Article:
Attorney General Jim Hood wasn’t on a courtroom stand Friday afternoon, but he might have felt like he was.
Hood was one of six department heads who met with a panel of lawmakers to present requests for Fiscal Year 2018 funds at the annual Legislative Budget Office hearings.
After his short budget presentation, Hood was pressed by lawmakers, primarily Lt. Gov. Tate Reeves, about his legal opinions that undermined a new law that was scheduled to sweep $187 million of special funds into the state’s general fund.
In eight written opinions and “several informal discussions” with agency heads over the summer, Hood’s office declared that $79.4 million of that $187 million could not be swept from agencies under the new law. The Department of Finance and Administration, which manages the state budget, followed Hood’s opinions on which funds to sweep.
The 15-minute back-and-forth between Hood and Reeves became intense at times, with both men raising their voices and cutting each other off. Reeves pressed Hood on his research and interactions with other agencies while compiling the $79 million figure.
Reeves pressed Hood five different times about whether it was possible the figure was inaccurate. Throughout the questioning, Reeves maintained that legislative leaders factored in “a large percentage of that $79 million as trust funds” that could not be swept. As a result, he suggested, the $79 million figure offered by Hood “could be exaggerated by as much as $70 million.”
“Well, (the $79 million figure) is true until you prove otherwise,” Hood responded. “And I haven’t seen a thing from you or anyone else in the Legislature, LBO (Legislative Budget Office) or anybody else.”
“And I assume – a lawyer makes assumptions – that if you had the evidence, you’d put it forward,” Hood continued. “And so, I interpreted the law that you wrote, we added those (funds) up and said, ‘Here’s our opinion, (Department of Finance Administration), take it or leave it.’ And they took it.”
Hood told Reeves that his office obtained a letter signed by Senate Appropriations Chairman Buck Clarke, R-Hollandale, informing the Department of Finance and Administration to sweep certain funds. Hood said Friday that he used that list of funds to determine which funds could not legally be swept.
“It is clear in the legislation that trust funds were exempted,” Reeves said. “So in putting the budget together, it is possible the Legislative Budget Office, Chairman Clarke, former (Appropriations) Chairman (Herb) Frierson, took into account those trust funds that were not going to be swept, and therefore it was never contemplated those funds would be transferred to the General Fund?”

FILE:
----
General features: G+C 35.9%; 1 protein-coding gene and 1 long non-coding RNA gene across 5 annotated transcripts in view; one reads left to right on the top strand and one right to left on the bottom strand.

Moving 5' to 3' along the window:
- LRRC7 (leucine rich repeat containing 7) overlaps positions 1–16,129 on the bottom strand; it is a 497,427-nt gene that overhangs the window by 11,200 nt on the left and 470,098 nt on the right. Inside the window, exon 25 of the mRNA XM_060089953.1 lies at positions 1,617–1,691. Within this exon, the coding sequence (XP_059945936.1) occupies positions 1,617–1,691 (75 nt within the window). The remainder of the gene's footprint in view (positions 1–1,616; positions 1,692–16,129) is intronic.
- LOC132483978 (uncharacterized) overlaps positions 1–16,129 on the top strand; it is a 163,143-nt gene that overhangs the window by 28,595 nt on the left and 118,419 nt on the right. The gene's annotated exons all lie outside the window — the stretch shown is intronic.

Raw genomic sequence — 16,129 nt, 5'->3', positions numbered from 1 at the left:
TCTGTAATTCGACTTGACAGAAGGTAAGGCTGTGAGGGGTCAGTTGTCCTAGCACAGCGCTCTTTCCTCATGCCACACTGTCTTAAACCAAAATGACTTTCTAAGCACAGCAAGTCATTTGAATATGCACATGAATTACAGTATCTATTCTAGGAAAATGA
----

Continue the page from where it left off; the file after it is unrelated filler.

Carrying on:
Hood, a Democrat who is contemplating a run for governor in 2019 and could possible face Reeves, a Republican, in a general election contest, used one of his answers to present a civics lesson:
“The Legislature’s authority ends when you walk out the door,” Hood said. “It’s why we have executive branch agencies. It’s their job to enforce what you’ve written. And if there’s confusion, then that’s what we have to deal with. We gave the answers as best we could following the law. We didn’t make any political interpretations or anything like that.”
Since the law passed, Reeves and other legislative leaders have acknowledged some unforeseen errors in the law that will need to be worked out in the 2017 regular legislative session.
Frierson, who was appointed Department of Revenue commissioner earlier this year, emotionally apologized to the House in a special legislative session for $56 million in errors made in the crafting of the law. On Friday, Hood said Frierson, whom he considers a friend, never said a word to Hood about the remaining $79 million figure.
Reeves has continually brushed off questions about Hood’s opinions, stating lawmakers can resolve any problems with the bill in January.
In one interview shortly after the attorney general opinions were released this summer, Reeves, who previously served eight years as the state Treasurer, said: “I don’t take budget advice from the attorney general. Heck, I don’t even take legal advice from him.”
“Opinions (of the attorney general) are just that,” Reeves’ spokeswoman Laura Hipp told Mississippi Today in August.
The dispute between Reeves and Hood stems from the Budget Transparency and Simplification Act passed in April. The law pulled certain assessments and fees brought in by state departments that fall into the special funds category into the general fund instead, draining the special fund accounts, and in many cases, unused cash reserves, of numerous state agencies. The bill also prevents state agencies from charging fees to other state agencies.
Lawmakers passed the bill shortly before they were asked to approve Fiscal Year 2017 appropriations. Few lawmakers knew the ins and outs of the bill before its passing, but legislative leaders assured their colleagues it would offset anticipated budget shortfalls incurred during Fiscal Year 2016. Numerous lawmakers complained to leadership and media about being left out of the decision-making process, but the law and all appropriations passed.
Officials and agency heads were left not knowing how much their agencies could spend in Fiscal Year 2017. The Legislative Budget Office, which prepares the final appropriations based on lawmakers’ decision and distributes them to the Department of Finance and Administration, published its budget report more than a month later than usual because of confusion over how the new law would affect agencies’ budgets.
In late June, Hood released the opinions publicly, and media reported his findings. Department of Finance and Administration Executive Director Laura Jackson told Mississippi Today in early August that the department was adhering to Hood’s opinions.